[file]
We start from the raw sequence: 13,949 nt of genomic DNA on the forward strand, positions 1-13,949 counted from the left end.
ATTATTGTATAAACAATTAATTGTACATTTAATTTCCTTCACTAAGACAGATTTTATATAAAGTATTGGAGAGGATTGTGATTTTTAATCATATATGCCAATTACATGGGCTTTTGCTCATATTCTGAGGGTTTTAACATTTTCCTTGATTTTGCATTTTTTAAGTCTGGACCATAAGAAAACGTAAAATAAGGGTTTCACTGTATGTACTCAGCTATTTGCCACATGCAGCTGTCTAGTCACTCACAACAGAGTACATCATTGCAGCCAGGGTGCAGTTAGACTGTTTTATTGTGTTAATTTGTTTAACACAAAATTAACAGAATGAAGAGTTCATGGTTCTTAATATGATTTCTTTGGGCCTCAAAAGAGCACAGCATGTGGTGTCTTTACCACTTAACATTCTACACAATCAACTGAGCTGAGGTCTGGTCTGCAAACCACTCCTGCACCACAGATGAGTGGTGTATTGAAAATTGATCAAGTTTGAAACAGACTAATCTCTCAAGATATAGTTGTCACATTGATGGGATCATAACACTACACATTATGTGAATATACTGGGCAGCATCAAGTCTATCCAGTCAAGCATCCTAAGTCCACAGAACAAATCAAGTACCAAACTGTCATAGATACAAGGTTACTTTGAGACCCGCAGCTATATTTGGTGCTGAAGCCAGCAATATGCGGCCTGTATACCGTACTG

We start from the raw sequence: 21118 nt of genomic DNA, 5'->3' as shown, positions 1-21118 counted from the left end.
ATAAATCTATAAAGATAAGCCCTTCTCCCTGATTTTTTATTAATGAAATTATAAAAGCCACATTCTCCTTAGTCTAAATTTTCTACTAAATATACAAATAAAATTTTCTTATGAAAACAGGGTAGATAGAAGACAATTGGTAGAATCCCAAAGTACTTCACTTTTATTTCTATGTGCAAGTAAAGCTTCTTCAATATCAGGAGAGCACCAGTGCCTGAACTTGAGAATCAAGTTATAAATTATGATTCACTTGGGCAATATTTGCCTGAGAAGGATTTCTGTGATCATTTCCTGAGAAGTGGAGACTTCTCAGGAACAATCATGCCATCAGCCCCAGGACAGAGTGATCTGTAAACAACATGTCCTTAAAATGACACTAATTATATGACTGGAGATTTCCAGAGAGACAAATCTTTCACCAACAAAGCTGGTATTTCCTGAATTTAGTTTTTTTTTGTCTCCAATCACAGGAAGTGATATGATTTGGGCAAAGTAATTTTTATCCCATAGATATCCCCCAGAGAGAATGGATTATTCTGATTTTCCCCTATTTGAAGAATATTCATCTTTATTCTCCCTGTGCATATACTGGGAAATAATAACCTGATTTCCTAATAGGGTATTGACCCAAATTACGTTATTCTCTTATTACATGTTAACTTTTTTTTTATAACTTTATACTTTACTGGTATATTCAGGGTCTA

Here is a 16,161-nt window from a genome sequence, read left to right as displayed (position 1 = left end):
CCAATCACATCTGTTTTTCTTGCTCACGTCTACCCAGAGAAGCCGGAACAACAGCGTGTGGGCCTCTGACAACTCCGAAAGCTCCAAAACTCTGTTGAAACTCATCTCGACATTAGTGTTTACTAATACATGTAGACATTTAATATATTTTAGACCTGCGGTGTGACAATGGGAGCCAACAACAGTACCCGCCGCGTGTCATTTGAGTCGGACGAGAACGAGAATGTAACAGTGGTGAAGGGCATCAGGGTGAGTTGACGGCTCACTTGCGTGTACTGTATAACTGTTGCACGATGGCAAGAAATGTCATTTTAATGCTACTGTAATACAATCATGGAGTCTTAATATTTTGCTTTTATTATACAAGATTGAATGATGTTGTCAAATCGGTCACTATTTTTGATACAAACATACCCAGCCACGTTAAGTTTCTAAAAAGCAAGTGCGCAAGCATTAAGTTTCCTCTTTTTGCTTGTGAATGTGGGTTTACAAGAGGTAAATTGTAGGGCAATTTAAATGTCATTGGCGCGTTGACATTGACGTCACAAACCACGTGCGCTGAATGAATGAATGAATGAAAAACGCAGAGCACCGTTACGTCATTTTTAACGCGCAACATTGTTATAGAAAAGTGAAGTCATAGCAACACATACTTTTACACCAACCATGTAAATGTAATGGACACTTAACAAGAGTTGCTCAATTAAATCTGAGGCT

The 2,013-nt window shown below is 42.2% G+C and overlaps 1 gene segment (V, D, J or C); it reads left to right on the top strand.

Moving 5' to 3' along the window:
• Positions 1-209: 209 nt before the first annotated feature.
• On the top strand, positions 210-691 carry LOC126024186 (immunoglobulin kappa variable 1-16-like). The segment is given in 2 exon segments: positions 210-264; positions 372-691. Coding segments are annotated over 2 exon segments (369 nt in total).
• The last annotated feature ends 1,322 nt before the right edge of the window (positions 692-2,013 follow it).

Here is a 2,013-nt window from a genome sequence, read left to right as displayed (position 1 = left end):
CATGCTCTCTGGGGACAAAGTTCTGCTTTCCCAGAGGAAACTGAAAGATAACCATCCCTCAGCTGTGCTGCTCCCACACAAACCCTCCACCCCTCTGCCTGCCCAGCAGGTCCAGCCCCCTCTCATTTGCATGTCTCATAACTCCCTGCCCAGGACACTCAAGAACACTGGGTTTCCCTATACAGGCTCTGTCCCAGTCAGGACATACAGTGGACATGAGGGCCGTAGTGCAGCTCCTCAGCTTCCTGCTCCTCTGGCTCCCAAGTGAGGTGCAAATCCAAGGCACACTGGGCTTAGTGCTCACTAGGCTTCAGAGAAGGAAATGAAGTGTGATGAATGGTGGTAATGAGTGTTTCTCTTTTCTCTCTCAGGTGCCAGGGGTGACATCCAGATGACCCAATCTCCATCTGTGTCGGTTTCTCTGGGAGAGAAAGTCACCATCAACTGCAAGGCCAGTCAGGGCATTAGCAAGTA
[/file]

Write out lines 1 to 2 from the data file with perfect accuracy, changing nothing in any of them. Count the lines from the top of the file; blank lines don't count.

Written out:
We start from the raw sequence: 13,949 nt of genomic DNA on the forward strand, positions 1-13,949 counted from the left end.
ATTATTGTATAAACAATTAATTGTACATTTAATTTCCTTCACTAAGACAGATTTTATATAAAGTATTGGAGAGGATTGTGATTTTTAATCATATATGCCAATTACATGGGCTTTTGCTCATATTCTGAGGGTTTTAACATTTTCCTTGATTTTGCATTTTTTAAGTCTGGACCATAAGAAAACGTAAAATAAGGGTTTCACTGTATGTACTCAGCTATTTGCCACATGCAGCTGTCTAGTCACTCACAACAGAGTACATCATTGCAGCCAGGGTGCAGTTAGACTGTTTTATTGTGTTAATTTGTTTAACACAAAATTAACAGAATGAAGAGTTCATGGTTCTTAATATGATTTCTTTGGGCCTCAAAAGAGCACAGCATGTGGTGTCTTTACCACTTAACATTCTACACAATCAACTGAGCTGAGGTCTGGTCTGCAAACCACTCCTGCACCACAGATGAGTGGTGTATTGAAAATTGATCAAGTTTGAAACAGACTAATCTCTCAAGATATAGTTGTCACATTGATGGGATCATAACACTACACATTATGTGAATATACTGGGCAGCATCAAGTCTATCCAGTCAAGCATCCTAAGTCCACAGAACAAATCAAGTACCAAACTGTCATAGATACAAGGTTACTTTGAGACCCGCAGCTATATTTGGTGCTGAAGCCAGCAATATGCGGCCTGTATACCGTACTG